Don't feel too bad, Moire. Everyone over here at least definitely recognizes the distinction between the American government and its people. 99% of the signs I saw Sunday were against Bush and his policies. I even saw one group of fellow American expatriates carrying a "MILLIONS OF AMERICANS ARE PROTESTING WITH YOU" sign, which was really heartening.
» Kris [www] » 2003-02-19 06:58:43
 
I'm with Martin; there has to be something more to this than we know, and in the absence of a good answer for "why now?" we're left to answer the question ourselves and assume that it's a "war for oil" or (worse) a war for one man's machismo / filial revenge issues or (worse still) a war to distract from "the economy, stupid" and win popularity and elections.

I don't think any of those are good reasons to kill people, including our own soldiers and sailors, and risk WWIII. If we go to war, it's not going to be a quick and easy drop bombs and go home scenario. It's going to be long and entrenched and dirty and a lot of people are going to die and a lot of countries that don't hate the US now will grow to.

As far as the US hatred issue, my impression from the new coverage of the protests (including Kris' report from Sydney) is that they are anti-Bush and his policies rather than anti-American. Most of those folks around the world that I've heard interviewed state outright that they like Americans and hate the stance that the US is taking. Of course I get almost all of my news from NPR, so perhaps I get the leftist slant. ;)
» Tricia [www] » 2003-02-19 07:02:08
 
You know something else that keeps getting glossed over? The fact that according to the US Constitution, Congress is the only body with the power to declare war. Over the past fifty years we've seen the office of the President gradually assuming this power. Yes, he's supposed to be the head of the military, but that doesn't mean he gets to decide when to use it. I'd feel much better about the use of force if it were supported by our duly elected representatives. Am I wrong there?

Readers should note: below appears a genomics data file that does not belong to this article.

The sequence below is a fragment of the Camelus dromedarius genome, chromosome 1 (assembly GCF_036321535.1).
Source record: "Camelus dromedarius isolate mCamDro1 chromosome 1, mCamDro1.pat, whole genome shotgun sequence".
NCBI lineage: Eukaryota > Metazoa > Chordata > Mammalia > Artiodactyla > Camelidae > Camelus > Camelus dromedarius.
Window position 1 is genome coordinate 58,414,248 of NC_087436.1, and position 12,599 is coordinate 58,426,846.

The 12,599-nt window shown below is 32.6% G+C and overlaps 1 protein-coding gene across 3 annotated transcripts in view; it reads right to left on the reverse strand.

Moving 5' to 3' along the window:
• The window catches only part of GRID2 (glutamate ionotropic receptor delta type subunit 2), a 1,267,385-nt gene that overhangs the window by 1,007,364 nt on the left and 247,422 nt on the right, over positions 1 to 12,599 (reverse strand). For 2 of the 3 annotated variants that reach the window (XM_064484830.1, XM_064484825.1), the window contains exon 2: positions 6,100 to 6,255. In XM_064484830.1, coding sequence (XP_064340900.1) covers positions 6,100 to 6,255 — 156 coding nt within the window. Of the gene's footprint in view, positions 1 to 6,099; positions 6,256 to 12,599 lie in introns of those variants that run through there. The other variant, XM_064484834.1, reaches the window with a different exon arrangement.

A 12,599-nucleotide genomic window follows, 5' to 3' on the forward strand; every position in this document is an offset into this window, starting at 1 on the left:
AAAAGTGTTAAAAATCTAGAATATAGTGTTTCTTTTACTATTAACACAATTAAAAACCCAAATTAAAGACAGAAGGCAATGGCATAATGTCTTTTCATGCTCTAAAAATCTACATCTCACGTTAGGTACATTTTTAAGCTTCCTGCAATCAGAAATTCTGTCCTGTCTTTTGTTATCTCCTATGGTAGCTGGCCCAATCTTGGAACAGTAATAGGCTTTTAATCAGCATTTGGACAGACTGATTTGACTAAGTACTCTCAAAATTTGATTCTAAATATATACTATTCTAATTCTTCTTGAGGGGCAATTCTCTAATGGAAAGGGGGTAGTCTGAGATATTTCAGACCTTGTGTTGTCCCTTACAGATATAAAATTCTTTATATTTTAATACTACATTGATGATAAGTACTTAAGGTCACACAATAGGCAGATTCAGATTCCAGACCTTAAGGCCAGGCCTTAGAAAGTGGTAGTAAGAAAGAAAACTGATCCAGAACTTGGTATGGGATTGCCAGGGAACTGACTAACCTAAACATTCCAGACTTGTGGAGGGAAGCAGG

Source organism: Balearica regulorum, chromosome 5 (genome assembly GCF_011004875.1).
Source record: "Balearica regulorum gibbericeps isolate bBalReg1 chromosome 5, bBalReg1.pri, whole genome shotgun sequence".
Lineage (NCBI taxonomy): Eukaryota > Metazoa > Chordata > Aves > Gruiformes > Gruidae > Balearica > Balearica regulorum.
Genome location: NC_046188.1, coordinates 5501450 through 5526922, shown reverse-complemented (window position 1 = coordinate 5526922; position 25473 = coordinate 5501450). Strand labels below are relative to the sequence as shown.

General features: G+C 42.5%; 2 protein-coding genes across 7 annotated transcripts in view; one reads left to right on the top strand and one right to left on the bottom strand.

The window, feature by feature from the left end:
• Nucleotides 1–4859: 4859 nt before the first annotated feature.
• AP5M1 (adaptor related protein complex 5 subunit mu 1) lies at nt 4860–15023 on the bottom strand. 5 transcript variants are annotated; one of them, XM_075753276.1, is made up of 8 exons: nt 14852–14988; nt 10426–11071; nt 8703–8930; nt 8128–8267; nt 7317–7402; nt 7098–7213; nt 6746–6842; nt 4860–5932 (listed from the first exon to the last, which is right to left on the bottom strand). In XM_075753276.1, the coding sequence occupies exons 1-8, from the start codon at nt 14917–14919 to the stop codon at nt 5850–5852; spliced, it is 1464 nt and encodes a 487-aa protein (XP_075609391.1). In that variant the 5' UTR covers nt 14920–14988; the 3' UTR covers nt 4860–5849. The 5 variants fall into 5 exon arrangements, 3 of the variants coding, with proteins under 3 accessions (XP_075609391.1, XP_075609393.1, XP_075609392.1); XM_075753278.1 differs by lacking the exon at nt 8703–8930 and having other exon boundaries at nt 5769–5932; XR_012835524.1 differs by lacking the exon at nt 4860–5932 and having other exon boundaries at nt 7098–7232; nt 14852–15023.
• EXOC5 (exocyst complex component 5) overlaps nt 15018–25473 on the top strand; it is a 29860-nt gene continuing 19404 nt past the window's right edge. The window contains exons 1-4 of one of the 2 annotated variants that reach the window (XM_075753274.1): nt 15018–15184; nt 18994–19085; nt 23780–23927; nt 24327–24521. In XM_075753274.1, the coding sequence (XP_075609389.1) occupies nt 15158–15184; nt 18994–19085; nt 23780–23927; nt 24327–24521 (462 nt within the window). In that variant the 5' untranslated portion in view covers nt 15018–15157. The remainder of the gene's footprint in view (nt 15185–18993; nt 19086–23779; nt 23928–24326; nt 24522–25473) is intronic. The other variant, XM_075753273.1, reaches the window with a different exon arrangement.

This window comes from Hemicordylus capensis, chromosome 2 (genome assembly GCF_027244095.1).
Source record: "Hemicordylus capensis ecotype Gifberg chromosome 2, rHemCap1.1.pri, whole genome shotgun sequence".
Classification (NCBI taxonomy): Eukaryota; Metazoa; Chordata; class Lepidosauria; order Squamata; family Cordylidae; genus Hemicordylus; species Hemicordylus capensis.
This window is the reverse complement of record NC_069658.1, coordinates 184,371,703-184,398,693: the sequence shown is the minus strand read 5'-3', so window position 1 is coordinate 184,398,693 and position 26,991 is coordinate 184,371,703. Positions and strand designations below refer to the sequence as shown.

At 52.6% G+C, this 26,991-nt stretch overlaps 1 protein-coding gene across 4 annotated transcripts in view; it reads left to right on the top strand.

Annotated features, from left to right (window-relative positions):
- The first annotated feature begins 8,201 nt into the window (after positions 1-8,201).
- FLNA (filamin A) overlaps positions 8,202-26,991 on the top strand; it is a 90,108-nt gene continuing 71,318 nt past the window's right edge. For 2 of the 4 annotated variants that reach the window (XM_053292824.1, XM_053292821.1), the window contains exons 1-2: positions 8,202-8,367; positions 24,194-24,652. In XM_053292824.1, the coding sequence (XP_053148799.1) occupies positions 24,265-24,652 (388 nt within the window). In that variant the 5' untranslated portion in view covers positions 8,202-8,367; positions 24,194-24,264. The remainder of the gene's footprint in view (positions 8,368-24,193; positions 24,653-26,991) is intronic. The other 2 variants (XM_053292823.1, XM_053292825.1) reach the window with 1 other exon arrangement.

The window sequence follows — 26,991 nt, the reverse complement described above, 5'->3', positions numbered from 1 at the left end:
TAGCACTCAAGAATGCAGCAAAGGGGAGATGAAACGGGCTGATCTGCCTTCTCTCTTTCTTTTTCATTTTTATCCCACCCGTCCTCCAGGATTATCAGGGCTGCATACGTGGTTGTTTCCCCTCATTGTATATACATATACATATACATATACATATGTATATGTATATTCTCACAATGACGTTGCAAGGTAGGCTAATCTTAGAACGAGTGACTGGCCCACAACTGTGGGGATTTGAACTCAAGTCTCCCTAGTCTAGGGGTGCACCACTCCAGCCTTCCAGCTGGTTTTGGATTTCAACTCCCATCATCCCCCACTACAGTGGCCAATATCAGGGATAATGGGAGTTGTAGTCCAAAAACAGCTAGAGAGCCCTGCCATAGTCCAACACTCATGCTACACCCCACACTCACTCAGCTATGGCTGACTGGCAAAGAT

» Kris [www] » 2003-02-19 08:30:49
 
No, I don't think you're wrong. What's truly scary is the President's new follow-up to the Patriot Act.
» Moire » 2003-02-19 12:23:45
 
As an American, with friends serving in the military, I proudly support President Bush. Also, from where I am sitting (that being in the U.S.) there is no indication Bush will stand down because of protests. I don't think Bush would prepare our troops for action in the Gulf if he didn't have a solid reason. Please say a prayer for our troops and support the U.S. I hope the UN realizes that Bush is doing the best he can with his power.
» Anonymous » 2003-02-19 15:01:17
 
Hmmm... I stand behind Bush here, but I do hope war can be avoided. Nice photos of the rally in Sydney. I'd rather see these photos than war photos. Though, I doubt Bush will mind the protests.
» Kari » 2003-02-19 15:08:22
 
How "proudly" can you support him when you do it anonymously?

(Also note: the above two comments were both incorrectly posted to the wrong pages and came from the exact same IP address. Make of that what you will.)
» Kris [www] » 2003-02-19 16:03:28
 
Hi, Kris...

First of all, I apologize for anonymously posting. It was an option when I wrote my comment, so I took it. As for the same IP address, I share a computer with my friend. We both posted messages tonight. I'm sorry they ended up on the wrong page, too.